How to look after your safety and wellbeing in the spring months.


If you're feeling fatigued, the time of year might not be helping! In spring, our bodies adjust at different rates as the clocks change and daylight extends, and we may feel more tired when we're out of sync.

Try to prioritise and respect your sleep time in your daily routine, get outside in the daylight as often and for as long as you can, and enjoy a fresh, healthy diet. 'Springtime lethargy' should only last a few weeks. See a doctor if your fatigue lasts longer in case it is a symptom of something else.


Vegetation can be a hazard next to the railway. Unmanaged, it could threaten operations by damaging infrastructure, for example trees falling on to overhead lines during strong winds. It can also risk staff, passenger and public safety – such as if trees fall on to a train, bus, tram, tracks, tramways or roadways, or if overgrown vegetation means workers don't have enough room to stay safe trackside, with a greater risk of slips, trips and falls.

The spring months can see vegetation growing rapidly. If you are concerned about the impact of any vegetation on safety, you can report it through internal channels or use CIRAS to raise your concerns confidentially.

Spring sunlight shines through trees on to a grass clearing in front


Animals that have recently moved to farmers' fields near the railway again for the spring may find ways on to the railway, through broken or old fencing for example. If you see a farm animal on the tracks, use real-time channels to report this as soon as possible and alert the control centre.

Or you might find wildlife nesting in equipment, or regularly moving around in unhelpful locations on site after it wakes up and looks to partner up. Don't move or touch nests, and seek advice from a qualified environmental specialist: your health, safety and environment team at work can help, including with arranging an assessment or investigation by an external contractor if needed. It is illegal to take, damage or destroy the nest of a wild bird while it is in use or being built, and many animals are protected species, including bats, badgers, birds, dormice and great-crested newts.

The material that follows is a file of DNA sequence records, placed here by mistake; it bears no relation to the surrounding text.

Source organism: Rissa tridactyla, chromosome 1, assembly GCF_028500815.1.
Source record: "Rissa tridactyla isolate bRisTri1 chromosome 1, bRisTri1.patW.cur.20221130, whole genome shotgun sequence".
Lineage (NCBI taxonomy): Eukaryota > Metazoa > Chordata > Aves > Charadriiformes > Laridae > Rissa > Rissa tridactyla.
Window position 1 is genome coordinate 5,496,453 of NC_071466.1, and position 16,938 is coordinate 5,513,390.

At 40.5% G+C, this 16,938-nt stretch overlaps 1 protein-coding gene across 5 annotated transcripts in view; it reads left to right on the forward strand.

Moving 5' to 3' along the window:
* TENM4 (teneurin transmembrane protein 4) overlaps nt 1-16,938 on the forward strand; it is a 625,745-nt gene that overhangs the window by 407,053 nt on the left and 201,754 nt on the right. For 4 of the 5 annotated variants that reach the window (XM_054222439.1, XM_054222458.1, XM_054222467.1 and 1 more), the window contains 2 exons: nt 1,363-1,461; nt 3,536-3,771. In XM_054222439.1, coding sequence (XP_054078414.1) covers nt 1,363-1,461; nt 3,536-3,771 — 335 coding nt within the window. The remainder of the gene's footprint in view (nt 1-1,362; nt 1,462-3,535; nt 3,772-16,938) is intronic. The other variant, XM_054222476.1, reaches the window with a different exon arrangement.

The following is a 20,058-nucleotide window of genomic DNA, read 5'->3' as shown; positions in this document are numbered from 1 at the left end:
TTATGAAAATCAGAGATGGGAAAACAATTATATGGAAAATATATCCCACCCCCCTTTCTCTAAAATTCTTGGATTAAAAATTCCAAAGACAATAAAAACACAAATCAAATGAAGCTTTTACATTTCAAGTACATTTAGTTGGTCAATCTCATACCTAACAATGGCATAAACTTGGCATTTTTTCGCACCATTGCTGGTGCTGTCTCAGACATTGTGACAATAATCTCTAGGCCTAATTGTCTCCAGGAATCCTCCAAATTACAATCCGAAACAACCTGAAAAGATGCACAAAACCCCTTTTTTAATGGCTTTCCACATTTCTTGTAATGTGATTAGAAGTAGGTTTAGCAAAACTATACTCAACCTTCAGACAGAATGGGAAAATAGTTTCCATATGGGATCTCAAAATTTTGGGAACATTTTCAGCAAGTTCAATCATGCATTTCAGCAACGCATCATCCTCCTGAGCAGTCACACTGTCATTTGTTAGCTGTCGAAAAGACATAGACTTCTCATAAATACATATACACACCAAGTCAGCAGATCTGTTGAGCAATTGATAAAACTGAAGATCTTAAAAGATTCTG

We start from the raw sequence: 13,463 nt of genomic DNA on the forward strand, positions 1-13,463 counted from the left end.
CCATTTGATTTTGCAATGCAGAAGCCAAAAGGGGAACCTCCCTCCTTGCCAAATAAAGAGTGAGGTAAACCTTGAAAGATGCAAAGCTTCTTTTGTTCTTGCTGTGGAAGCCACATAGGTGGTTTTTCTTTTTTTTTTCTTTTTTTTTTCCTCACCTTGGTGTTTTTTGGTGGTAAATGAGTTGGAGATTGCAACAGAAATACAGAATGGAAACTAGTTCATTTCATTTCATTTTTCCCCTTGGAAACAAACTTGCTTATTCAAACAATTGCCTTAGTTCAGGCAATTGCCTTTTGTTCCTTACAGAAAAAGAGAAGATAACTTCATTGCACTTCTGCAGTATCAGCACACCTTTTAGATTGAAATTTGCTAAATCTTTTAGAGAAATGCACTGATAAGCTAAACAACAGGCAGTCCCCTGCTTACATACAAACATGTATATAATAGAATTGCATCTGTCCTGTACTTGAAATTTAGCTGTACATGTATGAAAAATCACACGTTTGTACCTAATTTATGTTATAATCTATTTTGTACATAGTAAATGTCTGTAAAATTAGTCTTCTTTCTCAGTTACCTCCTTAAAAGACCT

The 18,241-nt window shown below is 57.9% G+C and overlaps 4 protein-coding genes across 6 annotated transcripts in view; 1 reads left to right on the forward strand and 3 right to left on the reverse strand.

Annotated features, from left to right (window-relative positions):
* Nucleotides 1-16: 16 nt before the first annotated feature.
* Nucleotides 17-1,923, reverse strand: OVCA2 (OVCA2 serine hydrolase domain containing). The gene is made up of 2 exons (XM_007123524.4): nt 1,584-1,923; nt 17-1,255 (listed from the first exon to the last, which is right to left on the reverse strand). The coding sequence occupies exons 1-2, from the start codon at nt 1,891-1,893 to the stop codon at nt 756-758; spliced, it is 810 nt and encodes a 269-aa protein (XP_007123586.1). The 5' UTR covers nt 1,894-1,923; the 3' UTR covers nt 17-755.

Other animal-related issues could include bird or other animal droppings in the workplace posing a health risk.

CIRAS can help you if you prefer to raise your concerns about wildlife confidentially. Did you know we take environmental concerns where health and safety can be affected?


Spring can bring heavy rain showers and storms that make flooding more likely. In some parts of Britain, warmer weather melts snow and this may also contribute to flooding.

If you think a flood is likely, get to higher ground away from the source of the flood and alert your supervisor or manager, or use your company's real-time emergency reporting channels. If you or someone else is in immediate danger, call 999. Do not drive into a flood or walk in flood water. It can be deeper than you think, fast-flowing, and hide other hazards – and it can be contaminated, especially by sewage.

More information on preparing for flooding (

Flood safety advice (

You can also call Floodline for advice on 0345 988 1188.

A road closed sign standing in a flooded road in Britain


Hayfever (seasonal rhinitis) is typically an issue for anyone affected when the pollen count is high – in warm, windy weather from about March through the summer. It can be irritating and uncomfortable. Symptoms can include itchy, red, watery eyes; sneezing and coughing; a runny nose; headaches and fatigue.

Here are some ways you might be able to ease symptoms:

  • Wear wraparound sunglasses or safety glasses to stop pollen getting in your eyes.
  • Buy a pollen filter for your vehicle's air vents.
  • Stay indoors when you can, and keep windows shut where possible.
  • Shower and change your clothes when you come indoors after being outside.
  • Avoid smoke from smoking - it makes symptoms worse.
  • Ask your pharmacist about treatments to help with symptoms.

For more tips, see the NHS and Allergy UK websites.

Man sneezing with hayfever or seasonal rhinitis in the spring